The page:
The Militant (logo)  
   Vol. 69/No. 40           October 17, 2005  
Unionized independent truckers win jobs in Miami
(front page)
MIAMI, October 3—“Q: Where Are All The Protestors? A: They ALL Got Jobs! The Hiring Hall Now Has More Jobs Than We Can Fill!” That was the headline, in English and Spanish, of a flyer Teamsters organizers distributed this morning to truckers driving into the Port of Miami.

Daily demonstrations had been held here for two weeks to show support for the union. But the sidewalks were empty today. Local 769 opened a hiring hall here September 17 to organize the 1,700 independent truckers in the area and force the shipping firms to register with the Teamsters before dispatching owner-operators to haul containers at the Port of Miami, Port of Everglades, and local rail yards.

“Last week the Teamsters hiring hall dispatched 500 drivers to new jobs,” the union flyer said. “The hiring hall is open, it’s working, it’s effective and it produces good jobs for good drivers. Hundreds of drivers now have the dignity and respect you only get under United States Labor Law when you’re an ‘employee owner-driver’. They don’t want you to have any rights, any protection, or any security. But most of all, they don’t want to have to bargain with the Teamster’s union and give you better pay and benefits. We understand. No boss wants to treat his workers like equals. No slave owner ever wanted to end slavery.”

Jose Abré and Aubrey Travieso signed up with the Teamsters two weeks ago, at the beginning of the union-organizing drive. Most of the 500 truckers had to cancel individual contracts with shipping companies to sign up with the union, effectively quitting previous jobs.

“The union offers medical insurance for the whole family, including dental and vision,” Abré told The Militant. “We don’t earn enough to take care of our families. We get paid $55 for each load and generally do two trips a day. It’s not enough.”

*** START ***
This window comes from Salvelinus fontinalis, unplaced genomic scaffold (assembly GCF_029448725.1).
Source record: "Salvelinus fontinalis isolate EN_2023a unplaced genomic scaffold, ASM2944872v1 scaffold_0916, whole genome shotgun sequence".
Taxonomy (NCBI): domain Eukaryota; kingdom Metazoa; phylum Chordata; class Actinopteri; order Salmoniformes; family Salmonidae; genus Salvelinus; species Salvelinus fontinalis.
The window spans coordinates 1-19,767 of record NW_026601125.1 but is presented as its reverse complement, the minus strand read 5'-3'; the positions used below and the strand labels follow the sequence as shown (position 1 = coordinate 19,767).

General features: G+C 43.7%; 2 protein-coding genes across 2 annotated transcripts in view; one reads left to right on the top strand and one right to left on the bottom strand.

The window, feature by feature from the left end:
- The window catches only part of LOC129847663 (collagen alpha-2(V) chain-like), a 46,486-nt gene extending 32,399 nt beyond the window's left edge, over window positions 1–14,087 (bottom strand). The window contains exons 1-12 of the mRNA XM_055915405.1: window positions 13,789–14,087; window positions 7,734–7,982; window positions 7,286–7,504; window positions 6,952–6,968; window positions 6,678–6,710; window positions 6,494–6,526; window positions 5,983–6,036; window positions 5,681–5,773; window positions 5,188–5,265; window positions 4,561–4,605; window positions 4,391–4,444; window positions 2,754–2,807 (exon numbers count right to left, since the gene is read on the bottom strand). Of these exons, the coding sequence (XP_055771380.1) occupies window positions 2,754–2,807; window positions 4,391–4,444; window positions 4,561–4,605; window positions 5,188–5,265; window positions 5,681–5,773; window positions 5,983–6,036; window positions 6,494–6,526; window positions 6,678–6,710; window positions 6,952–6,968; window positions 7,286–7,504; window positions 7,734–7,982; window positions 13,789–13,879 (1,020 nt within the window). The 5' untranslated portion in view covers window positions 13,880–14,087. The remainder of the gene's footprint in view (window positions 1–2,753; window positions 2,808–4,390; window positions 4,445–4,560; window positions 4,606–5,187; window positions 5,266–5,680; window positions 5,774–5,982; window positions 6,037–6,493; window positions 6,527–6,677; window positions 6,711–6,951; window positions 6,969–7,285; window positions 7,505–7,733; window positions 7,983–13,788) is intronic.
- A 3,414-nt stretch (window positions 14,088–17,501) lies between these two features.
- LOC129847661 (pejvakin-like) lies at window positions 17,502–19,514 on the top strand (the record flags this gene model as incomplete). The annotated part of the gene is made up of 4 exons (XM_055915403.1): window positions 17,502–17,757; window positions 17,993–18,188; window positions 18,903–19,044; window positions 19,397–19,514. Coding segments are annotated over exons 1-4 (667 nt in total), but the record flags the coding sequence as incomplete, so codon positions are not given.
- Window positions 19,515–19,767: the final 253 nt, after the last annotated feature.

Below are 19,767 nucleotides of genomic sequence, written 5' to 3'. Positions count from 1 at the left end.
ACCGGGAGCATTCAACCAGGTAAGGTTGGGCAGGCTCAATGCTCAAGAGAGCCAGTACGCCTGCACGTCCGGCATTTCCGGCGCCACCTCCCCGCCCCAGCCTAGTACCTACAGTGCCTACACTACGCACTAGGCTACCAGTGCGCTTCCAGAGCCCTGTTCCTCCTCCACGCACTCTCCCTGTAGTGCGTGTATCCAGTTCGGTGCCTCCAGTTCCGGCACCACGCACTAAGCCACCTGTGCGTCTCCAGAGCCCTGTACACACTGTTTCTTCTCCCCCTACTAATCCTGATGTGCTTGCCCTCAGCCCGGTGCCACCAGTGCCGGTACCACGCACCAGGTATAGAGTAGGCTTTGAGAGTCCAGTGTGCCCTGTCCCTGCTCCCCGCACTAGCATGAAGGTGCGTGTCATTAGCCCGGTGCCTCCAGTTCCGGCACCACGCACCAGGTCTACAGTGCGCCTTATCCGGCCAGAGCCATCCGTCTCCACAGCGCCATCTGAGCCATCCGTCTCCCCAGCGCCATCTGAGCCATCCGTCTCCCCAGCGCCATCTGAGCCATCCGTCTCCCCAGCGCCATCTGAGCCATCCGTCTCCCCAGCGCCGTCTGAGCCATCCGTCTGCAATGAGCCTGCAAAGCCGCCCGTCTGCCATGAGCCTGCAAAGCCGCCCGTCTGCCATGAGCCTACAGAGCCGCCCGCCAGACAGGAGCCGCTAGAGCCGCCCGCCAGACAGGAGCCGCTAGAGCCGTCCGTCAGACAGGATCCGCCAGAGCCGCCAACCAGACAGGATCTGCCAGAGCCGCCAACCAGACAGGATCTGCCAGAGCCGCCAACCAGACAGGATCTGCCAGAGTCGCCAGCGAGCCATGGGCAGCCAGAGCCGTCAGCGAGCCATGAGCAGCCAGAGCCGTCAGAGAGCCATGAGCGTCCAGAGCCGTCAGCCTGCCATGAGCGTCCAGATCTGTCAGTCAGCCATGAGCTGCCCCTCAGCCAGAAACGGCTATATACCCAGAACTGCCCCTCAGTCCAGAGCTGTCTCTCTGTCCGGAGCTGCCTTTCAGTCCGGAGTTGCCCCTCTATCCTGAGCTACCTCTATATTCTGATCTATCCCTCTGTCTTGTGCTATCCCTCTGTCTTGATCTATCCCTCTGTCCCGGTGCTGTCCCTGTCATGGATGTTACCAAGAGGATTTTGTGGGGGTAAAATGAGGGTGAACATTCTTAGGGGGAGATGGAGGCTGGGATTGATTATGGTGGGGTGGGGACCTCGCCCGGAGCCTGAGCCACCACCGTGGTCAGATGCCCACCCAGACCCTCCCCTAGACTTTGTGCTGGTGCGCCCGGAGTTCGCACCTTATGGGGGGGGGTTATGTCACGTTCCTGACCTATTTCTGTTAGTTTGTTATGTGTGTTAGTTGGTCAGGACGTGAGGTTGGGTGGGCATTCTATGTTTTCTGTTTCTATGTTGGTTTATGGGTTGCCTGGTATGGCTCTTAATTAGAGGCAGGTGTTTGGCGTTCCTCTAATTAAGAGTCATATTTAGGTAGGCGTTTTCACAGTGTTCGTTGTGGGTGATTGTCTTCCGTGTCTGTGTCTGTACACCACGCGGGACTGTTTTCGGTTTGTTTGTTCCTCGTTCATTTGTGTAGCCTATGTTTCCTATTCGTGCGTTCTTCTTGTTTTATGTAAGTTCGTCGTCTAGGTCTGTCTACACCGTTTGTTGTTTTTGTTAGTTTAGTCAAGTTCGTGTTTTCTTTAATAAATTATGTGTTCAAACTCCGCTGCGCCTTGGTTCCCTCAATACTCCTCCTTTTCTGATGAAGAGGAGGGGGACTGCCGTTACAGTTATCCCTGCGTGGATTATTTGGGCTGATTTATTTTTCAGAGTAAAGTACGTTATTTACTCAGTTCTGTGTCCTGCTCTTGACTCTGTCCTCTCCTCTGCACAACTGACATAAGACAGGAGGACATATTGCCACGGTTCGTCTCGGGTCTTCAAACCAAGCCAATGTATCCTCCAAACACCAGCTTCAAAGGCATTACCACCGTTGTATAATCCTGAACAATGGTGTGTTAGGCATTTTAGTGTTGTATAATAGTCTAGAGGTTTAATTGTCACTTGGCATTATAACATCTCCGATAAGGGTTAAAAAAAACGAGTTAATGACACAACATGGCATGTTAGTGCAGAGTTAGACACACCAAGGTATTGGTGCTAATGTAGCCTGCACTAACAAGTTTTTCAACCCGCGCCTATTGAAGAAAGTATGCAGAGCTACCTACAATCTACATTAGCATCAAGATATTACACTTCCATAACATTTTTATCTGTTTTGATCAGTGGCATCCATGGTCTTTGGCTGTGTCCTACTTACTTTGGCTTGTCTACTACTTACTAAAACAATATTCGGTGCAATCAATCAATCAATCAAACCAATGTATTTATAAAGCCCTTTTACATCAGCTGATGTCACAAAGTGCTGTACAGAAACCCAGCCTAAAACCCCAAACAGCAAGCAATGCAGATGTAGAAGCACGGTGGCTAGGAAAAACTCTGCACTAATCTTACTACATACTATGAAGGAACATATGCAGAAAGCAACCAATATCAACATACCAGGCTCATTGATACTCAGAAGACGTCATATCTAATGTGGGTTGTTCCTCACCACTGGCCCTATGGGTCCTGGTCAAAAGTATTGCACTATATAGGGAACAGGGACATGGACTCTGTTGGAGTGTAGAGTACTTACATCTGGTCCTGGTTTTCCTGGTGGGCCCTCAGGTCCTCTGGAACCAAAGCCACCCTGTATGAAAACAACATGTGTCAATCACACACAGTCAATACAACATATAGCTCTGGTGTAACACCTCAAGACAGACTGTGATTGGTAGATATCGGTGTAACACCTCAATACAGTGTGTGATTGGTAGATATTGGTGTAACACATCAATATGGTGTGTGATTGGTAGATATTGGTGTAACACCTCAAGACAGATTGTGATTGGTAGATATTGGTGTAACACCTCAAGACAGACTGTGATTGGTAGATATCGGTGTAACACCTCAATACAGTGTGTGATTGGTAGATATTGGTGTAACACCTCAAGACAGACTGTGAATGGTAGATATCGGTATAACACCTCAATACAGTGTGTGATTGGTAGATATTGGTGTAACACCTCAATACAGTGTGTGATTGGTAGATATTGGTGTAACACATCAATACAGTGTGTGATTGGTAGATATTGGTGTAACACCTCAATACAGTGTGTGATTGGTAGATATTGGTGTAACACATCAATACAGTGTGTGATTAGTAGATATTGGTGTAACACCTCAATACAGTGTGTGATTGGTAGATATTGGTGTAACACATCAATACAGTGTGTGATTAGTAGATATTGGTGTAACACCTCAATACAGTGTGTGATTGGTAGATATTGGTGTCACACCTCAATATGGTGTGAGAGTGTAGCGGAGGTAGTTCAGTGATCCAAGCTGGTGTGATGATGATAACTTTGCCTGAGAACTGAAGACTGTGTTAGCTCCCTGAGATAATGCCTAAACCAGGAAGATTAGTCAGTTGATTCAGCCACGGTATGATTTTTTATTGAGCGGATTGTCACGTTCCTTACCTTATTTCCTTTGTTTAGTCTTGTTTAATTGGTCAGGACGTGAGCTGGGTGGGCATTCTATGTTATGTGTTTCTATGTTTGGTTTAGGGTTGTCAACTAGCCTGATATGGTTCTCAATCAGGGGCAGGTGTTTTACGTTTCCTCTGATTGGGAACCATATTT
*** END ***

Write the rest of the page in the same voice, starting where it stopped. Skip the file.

“Without the union sometimes they say they’ll pay $50 for a trip, but when you present the bill of lading they pay maybe $20 or $30,” added Travieso. “With the union they have to sign what they’ll pay and not change it.”

“The carriers have to work with open books,” Sandro Lerro, a truck driver and Teamsters organizer, said in an interview at the union hall. “The lease agreement says we get 70 percent of the gross on a load. But if you ask how much the gross is they just fire you. Federal law says you get a copy of the contract you sign, but most times you don’t. Without the union you have no protection. Plus, costs are high. A long haul to Tampa, for example, takes 13 hours or so roundtrip and they pay $500. But gas is $350, plus taxes and maintenance. Maybe the driver ends up with $50.”

While talking with the drivers, a number of workers came into the union hall to sign up.

“Several companies have offered drivers who had signed with the Teamsters $600 for a trip to Tampa if they would come back without the union,” Lerro pointed out. “We urged them not to take the bait. Also we have a lot of calls today at the union hall from truckers who don’t work at the port, but want to know about the union.”

Lerro and other drivers said the degree of success in organizing here will have implications for truckers across the country. A week earlier, the union had told the press it plans to open a similar hiring hall in Charleston, South Carolina, within three weeks.

“The whole coast’s eyes are on us,” Lerro said. “What happens here is an inspiration for Charleston and all the way up.”

As we shook hands on the way out of the union hall, he added, “All the truck drivers in the nation want this to win, because we have plans to organize from here to New Jersey.”

The Teamsters hiring hall in Miami can be reached at (305) 836-5995.
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